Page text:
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Re: Second Thoughts on Sue



Matt Wedel wrote:

> When I heard about the Field Museum getting Sue, my initial reaction 
> was one of great relief and satisfaction. 
        <snip>
> But.
> There are several things that worry me.  One is that the statement, 
> "You can't attach a dollar value to scientifically important 
> specimens," is out the window.  Now, we can debate about who said 
> that, or would say it, or to what extent it was true, but the fact 
> remains that a major American museum has set a seven-million-plus 
> figure as the going rate on tyrannosaurs.  That worries me for 
> three reasons:  first, that a "going rate" can be assessed for things 
> like this, second, that that rate was so high, and third, that a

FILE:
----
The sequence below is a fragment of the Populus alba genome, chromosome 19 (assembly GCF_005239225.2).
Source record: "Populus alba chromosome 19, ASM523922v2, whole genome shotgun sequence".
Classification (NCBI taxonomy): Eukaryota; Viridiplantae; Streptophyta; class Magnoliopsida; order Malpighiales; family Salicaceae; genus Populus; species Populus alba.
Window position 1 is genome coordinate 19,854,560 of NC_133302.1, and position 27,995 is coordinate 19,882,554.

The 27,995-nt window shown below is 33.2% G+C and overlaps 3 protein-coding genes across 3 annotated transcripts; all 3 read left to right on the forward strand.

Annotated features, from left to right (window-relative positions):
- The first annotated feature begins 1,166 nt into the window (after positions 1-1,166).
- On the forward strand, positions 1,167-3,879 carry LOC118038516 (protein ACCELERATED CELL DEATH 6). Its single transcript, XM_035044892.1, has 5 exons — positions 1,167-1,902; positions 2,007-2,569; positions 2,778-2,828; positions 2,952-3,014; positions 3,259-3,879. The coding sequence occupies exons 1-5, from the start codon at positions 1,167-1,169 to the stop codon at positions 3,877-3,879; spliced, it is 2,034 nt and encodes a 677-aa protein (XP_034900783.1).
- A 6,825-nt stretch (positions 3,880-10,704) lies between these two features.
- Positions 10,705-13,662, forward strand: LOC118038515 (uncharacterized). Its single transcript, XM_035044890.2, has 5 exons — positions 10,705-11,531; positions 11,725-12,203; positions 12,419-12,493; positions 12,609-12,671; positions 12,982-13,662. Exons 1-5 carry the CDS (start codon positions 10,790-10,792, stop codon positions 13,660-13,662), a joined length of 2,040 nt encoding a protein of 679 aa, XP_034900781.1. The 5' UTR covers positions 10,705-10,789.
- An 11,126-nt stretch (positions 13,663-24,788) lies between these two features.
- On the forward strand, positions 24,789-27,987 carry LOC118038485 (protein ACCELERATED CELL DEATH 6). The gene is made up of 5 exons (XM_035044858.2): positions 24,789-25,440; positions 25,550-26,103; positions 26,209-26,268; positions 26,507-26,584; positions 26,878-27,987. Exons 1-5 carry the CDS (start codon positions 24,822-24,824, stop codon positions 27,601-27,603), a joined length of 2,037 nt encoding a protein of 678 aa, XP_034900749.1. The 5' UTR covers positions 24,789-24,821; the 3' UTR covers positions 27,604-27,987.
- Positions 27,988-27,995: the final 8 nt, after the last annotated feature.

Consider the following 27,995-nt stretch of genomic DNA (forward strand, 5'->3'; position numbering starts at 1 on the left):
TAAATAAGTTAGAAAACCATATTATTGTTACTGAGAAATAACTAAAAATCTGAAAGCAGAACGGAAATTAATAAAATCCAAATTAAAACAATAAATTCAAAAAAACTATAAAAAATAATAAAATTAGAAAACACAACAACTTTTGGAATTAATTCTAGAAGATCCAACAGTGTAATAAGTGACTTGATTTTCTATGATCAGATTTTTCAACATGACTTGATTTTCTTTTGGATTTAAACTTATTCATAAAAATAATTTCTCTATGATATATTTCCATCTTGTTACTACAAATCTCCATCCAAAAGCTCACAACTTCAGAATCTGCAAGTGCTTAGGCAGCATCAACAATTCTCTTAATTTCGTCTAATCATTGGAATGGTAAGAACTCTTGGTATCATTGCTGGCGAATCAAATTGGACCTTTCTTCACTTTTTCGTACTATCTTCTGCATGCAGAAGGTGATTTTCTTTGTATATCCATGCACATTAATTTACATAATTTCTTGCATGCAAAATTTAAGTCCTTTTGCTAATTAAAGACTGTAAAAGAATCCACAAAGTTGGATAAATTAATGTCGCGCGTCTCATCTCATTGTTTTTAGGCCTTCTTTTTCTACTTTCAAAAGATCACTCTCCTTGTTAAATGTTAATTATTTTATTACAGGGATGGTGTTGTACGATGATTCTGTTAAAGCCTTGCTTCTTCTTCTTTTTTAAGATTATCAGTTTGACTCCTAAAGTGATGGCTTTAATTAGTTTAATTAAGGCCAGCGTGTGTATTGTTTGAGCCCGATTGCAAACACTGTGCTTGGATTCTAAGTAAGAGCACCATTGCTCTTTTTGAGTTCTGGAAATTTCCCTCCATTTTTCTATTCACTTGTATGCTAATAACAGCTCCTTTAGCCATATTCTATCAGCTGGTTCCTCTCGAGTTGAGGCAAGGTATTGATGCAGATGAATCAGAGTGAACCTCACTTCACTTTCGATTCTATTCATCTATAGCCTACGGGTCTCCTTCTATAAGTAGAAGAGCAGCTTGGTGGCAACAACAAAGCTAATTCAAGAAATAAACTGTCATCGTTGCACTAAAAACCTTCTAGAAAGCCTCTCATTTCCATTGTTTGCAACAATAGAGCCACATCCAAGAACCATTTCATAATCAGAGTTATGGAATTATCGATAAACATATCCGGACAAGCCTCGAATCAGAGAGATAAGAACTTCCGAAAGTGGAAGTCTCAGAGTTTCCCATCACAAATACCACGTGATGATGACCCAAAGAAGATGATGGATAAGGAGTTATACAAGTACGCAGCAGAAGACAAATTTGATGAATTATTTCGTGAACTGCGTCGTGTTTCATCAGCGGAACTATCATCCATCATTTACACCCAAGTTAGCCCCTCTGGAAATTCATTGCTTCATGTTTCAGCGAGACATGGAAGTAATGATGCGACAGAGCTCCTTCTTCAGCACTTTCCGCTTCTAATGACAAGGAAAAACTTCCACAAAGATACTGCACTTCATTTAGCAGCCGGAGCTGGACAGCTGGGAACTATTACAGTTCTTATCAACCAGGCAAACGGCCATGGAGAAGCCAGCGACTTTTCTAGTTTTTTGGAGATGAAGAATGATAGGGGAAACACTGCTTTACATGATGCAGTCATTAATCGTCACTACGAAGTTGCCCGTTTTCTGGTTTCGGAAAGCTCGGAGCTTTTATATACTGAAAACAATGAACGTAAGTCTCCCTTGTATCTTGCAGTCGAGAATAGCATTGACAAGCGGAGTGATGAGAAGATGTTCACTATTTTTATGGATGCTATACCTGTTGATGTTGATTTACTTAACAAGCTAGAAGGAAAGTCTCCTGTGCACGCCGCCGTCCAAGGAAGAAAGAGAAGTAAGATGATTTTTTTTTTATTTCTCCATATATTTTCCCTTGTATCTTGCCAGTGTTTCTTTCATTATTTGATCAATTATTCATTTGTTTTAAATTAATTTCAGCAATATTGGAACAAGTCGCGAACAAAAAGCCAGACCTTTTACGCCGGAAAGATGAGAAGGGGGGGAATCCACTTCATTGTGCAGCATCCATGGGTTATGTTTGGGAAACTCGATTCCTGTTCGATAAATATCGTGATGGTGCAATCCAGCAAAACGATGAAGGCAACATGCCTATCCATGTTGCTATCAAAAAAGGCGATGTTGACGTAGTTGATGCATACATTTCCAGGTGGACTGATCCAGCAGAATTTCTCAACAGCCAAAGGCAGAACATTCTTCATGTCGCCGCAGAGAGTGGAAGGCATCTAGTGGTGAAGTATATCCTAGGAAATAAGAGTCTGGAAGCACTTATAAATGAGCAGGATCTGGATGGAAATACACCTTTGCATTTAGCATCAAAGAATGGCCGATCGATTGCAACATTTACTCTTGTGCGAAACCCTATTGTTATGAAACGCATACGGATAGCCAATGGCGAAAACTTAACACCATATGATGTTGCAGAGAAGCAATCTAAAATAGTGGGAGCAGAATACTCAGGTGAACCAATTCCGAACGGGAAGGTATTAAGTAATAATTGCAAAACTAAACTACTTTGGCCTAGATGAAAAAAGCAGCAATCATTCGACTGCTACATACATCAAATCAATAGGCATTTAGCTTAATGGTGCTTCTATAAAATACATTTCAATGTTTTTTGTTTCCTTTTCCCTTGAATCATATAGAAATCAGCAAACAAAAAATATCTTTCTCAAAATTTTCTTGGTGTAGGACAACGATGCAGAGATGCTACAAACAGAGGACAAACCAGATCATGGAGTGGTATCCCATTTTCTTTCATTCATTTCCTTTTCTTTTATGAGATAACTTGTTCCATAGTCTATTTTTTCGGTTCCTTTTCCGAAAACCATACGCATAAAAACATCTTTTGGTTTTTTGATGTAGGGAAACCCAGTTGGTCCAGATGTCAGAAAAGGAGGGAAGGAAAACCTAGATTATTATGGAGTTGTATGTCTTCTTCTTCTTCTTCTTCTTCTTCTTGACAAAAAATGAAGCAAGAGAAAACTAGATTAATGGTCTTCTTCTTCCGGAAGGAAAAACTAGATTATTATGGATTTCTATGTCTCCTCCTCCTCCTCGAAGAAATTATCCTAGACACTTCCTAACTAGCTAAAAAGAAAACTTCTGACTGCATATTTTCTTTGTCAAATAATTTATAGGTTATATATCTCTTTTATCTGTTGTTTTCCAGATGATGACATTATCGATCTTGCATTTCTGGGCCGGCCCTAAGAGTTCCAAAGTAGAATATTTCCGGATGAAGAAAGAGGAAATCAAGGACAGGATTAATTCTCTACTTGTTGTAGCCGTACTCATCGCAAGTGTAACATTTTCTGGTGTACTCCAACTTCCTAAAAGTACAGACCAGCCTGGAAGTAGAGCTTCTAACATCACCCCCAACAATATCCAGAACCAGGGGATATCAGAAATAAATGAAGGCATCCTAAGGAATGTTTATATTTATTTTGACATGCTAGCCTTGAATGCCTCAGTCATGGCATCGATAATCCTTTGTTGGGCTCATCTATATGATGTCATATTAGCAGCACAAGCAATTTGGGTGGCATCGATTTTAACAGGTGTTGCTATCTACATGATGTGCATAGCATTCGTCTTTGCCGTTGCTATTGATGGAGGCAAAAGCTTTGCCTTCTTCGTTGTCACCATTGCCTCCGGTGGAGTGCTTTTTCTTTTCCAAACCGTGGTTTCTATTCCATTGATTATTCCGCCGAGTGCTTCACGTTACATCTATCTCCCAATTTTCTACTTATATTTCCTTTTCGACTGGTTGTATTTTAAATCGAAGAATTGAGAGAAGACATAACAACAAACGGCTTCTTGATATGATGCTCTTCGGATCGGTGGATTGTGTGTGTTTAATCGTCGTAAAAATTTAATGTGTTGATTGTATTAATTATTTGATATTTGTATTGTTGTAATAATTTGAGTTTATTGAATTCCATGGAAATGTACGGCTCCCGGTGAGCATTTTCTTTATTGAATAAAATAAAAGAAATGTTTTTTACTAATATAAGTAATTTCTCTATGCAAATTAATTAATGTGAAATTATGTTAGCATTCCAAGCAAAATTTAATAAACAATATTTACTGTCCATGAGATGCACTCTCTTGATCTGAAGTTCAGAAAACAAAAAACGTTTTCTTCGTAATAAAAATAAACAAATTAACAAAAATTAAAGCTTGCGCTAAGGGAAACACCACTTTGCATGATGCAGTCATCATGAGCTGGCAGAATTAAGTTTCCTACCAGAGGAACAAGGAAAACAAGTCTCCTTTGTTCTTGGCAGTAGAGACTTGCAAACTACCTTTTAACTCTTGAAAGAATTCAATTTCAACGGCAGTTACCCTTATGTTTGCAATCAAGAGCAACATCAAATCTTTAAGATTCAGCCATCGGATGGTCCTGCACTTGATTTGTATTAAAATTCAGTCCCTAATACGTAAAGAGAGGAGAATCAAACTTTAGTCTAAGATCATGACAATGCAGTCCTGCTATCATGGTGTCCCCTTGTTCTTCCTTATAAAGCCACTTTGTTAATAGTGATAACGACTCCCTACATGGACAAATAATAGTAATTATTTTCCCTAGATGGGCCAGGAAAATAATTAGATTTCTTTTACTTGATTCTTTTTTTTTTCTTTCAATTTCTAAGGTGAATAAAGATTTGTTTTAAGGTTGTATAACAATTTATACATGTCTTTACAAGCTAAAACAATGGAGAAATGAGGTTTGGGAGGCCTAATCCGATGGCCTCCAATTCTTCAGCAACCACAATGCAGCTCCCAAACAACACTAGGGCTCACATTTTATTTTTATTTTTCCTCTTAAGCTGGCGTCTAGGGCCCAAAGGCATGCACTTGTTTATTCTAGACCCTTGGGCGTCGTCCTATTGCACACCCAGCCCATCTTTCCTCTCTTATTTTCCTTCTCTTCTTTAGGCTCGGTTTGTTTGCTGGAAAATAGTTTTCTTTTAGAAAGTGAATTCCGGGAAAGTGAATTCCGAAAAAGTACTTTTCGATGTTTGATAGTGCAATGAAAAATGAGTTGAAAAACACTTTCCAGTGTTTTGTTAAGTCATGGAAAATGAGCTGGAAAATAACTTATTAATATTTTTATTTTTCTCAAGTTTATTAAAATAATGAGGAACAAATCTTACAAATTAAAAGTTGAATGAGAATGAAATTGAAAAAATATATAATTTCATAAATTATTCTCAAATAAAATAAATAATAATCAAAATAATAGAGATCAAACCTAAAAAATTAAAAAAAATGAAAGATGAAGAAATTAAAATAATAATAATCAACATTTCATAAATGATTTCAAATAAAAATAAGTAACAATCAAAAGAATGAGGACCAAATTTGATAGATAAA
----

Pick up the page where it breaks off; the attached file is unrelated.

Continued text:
> museum set the precendent.
        <snip>
> Here's my point:  museums, by and large, just can't afford to fork out 
> that kind of money.  I'm worried that an exceptional, heroic effort 
> by the Field Museum and the other contributing interests will be 
> taken by some to be business as usual.
> 
> Also, I work in a museum, and we get enough crackpots trying to 
> offload their worn sandstone "dinosaur bones" and concretion "eggs."  
> I can just imagine the sort of crap that every museum in the country 
> will probably have to put up with on a regular basis, now that people 
> know that *museums* will pay millions.

I followed the Sue trial from overseas, remote Europe.
Well I personally think Matt made quite a point.

Another stuff for thinking:
If you had a budget of  >8million$ and were asked to 
choose: 'rescue' Sue or create a lot of reasonably paid paleontology 
fellowship/postdoc/research positions, from which choice paleontology 
as a science would benefit most.....?
Isn't there quite a discepancy between the commercial value of some 
spectacular fossils and the professional future prospects of the 
people who dedicate their life studying them?

Just a personal modest opinion from a non-professional

Pieter Depuydt